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    • "This review aims to describe the unique and shared features of telomerases from ciliates, yeasts, and vertebrates with an emphasis on pathways of telomerase RNA biogenesis and RNP assembly. Telomerase physical recruitment to, elongation of, and regulation at telomeres are modulated by dynamic telomeric chromatin reviewed extensively elsewhere (Stern and Bryan 2008; Moser and Nakamura 2009; Schoeftner and Blasco 2009; de Lange 2010; Stewart et al. 2012). Most telomerase studies have involved Tetrahymena thermophila, Saccharomyces cerevisiae, Schizosaccharomyces pombe, mice, or cultured human cells. "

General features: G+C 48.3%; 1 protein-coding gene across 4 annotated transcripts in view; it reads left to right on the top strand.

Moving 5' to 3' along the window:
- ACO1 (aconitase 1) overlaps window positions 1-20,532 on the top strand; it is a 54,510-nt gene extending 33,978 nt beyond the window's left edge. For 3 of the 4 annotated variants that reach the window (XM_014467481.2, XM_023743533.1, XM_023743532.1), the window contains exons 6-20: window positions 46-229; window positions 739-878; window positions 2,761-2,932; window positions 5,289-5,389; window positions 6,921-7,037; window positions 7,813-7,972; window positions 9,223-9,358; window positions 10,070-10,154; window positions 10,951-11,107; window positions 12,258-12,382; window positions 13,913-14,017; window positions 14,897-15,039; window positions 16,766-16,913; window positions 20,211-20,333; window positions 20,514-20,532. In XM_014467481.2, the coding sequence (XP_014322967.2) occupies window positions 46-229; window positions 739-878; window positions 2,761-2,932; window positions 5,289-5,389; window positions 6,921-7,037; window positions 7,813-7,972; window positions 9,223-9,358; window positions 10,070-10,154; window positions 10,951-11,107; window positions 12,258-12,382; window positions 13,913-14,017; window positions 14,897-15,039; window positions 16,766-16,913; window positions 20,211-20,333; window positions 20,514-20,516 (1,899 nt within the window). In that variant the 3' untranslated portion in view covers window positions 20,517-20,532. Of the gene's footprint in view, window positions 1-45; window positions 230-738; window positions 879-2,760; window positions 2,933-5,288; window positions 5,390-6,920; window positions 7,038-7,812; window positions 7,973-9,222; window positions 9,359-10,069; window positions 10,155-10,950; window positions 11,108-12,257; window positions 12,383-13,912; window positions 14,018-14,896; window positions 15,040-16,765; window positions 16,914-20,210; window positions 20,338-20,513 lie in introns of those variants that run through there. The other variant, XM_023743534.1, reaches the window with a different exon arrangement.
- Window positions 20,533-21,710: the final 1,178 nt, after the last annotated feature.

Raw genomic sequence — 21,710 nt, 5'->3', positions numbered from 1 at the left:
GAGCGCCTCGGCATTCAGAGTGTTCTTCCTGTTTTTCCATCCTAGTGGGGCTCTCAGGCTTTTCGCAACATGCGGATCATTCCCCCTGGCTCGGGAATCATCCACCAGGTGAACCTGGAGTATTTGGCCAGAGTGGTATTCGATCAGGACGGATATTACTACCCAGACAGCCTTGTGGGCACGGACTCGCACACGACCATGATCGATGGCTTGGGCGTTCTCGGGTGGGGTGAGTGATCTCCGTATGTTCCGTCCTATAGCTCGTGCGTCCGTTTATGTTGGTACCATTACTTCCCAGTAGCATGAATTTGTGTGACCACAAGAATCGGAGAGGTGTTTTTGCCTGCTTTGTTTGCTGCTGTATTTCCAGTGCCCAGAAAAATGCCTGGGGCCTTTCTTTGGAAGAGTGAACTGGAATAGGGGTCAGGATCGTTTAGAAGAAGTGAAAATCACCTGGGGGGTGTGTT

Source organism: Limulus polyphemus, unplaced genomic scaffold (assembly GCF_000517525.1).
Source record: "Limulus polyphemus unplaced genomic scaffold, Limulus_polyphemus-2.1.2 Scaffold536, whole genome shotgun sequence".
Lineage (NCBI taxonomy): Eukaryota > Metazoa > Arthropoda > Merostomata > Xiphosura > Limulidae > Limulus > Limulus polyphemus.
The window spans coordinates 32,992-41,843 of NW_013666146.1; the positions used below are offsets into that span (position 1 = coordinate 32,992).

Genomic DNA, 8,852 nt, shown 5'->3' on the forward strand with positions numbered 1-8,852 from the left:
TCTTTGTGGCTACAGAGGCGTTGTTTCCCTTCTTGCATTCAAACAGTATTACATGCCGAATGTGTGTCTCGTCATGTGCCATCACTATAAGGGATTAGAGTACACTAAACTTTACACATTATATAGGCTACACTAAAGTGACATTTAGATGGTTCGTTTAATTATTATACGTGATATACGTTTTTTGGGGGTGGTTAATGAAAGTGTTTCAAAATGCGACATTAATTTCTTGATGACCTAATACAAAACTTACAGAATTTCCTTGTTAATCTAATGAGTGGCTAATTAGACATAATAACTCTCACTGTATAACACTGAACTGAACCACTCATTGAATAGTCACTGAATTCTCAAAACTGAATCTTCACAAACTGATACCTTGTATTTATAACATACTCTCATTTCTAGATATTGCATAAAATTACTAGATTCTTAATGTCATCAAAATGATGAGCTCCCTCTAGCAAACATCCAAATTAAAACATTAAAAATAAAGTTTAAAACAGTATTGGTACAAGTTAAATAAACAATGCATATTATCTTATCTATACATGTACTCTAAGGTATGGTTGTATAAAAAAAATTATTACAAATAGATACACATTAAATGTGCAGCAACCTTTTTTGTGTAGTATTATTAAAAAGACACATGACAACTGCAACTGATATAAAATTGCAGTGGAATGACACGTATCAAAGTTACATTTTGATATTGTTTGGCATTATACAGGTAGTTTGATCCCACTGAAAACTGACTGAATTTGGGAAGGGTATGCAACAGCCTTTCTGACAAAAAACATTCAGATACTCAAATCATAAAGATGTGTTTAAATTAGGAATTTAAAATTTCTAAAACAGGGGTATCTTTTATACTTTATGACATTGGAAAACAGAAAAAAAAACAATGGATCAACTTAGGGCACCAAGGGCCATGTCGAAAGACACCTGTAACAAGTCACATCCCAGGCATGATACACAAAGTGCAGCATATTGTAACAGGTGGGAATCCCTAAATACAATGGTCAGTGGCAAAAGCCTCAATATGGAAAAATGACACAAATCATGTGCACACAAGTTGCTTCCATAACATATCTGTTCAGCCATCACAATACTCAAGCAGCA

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    ABSTRACT: Telomerase adds simple-sequence repeats to the ends of linear chromosomes to counteract the loss of end sequence inherent in conventional DNA replication. Catalytic activity for repeat synthesis results from the cooperation of the telomerase reverse transcriptase protein (TERT) and the template-containing telomerase RNA (TER). TERs vary widely in sequence and structure but share a set of motifs required for TERT binding and catalytic activity. Species-specific TER motifs play essential roles in RNP biogenesis, stability, trafficking, and regulation. Remarkably, the biogenesis pathways that generate mature TER differ across eukaryotes. Furthermore, the cellular processes that direct the assembly of a biologically functional telomerase holoenzyme and its engagement with telomeres are evolutionarily varied and regulated. This review highlights the diversity of strategies for telomerase RNP biogenesis, RNP assembly, and telomere recruitment among ciliates, yeasts, and vertebrates and suggests common themes in these pathways and their regulation.